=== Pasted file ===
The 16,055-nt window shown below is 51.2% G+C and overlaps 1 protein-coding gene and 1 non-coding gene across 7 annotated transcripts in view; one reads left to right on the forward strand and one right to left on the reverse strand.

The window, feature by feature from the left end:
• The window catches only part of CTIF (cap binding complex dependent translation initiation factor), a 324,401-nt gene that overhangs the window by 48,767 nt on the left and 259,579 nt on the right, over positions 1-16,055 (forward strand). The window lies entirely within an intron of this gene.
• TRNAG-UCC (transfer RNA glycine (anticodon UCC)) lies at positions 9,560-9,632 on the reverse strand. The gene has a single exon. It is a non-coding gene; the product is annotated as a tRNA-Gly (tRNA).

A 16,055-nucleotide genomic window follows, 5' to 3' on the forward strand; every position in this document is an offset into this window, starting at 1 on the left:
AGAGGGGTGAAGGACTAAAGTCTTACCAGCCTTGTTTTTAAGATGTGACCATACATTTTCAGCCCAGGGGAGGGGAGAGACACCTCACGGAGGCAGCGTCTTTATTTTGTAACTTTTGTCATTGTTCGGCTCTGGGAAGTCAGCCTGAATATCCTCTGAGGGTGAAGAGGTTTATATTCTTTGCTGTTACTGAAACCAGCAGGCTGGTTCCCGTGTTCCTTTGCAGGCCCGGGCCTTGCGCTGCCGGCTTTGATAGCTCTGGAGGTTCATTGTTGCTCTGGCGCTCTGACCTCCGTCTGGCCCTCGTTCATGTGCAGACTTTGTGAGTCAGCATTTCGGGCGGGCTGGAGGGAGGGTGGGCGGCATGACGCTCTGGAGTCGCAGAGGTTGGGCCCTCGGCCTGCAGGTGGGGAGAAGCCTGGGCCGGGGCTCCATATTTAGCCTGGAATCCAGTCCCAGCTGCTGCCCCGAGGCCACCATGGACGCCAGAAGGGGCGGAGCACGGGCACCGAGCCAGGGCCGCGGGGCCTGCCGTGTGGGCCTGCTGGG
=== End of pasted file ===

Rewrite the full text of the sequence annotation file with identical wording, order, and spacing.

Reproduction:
The 16,055-nt window shown below is 51.2% G+C and overlaps 1 protein-coding gene and 1 non-coding gene across 7 annotated transcripts in view; one reads left to right on the forward strand and one right to left on the reverse strand.

The window, feature by feature from the left end:
• The window catches only part of CTIF (cap binding complex dependent translation initiation factor), a 324,401-nt gene that overhangs the window by 48,767 nt on the left and 259,579 nt on the right, over positions 1-16,055 (forward strand). The window lies entirely within an intron of this gene.
• TRNAG-UCC (transfer RNA glycine (anticodon UCC)) lies at positions 9,560-9,632 on the reverse strand. The gene has a single exon. It is a non-coding gene; the product is annotated as a tRNA-Gly (tRNA).

A 16,055-nucleotide genomic window follows, 5' to 3' on the forward strand; every position in this document is an offset into this window, starting at 1 on the left:
AGAGGGGTGAAGGACTAAAGTCTTACCAGCCTTGTTTTTAAGATGTGACCATACATTTTCAGCCCAGGGGAGGGGAGAGACACCTCACGGAGGCAGCGTCTTTATTTTGTAACTTTTGTCATTGTTCGGCTCTGGGAAGTCAGCCTGAATATCCTCTGAGGGTGAAGAGGTTTATATTCTTTGCTGTTACTGAAACCAGCAGGCTGGTTCCCGTGTTCCTTTGCAGGCCCGGGCCTTGCGCTGCCGGCTTTGATAGCTCTGGAGGTTCATTGTTGCTCTGGCGCTCTGACCTCCGTCTGGCCCTCGTTCATGTGCAGACTTTGTGAGTCAGCATTTCGGGCGGGCTGGAGGGAGGGTGGGCGGCATGACGCTCTGGAGTCGCAGAGGTTGGGCCCTCGGCCTGCAGGTGGGGAGAAGCCTGGGCCGGGGCTCCATATTTAGCCTGGAATCCAGTCCCAGCTGCTGCCCCGAGGCCACCATGGACGCCAGAAGGGGCGGAGCACGGGCACCGAGCCAGGGCCGCGGGGCCTGCCGTGTGGGCCTGCTGGG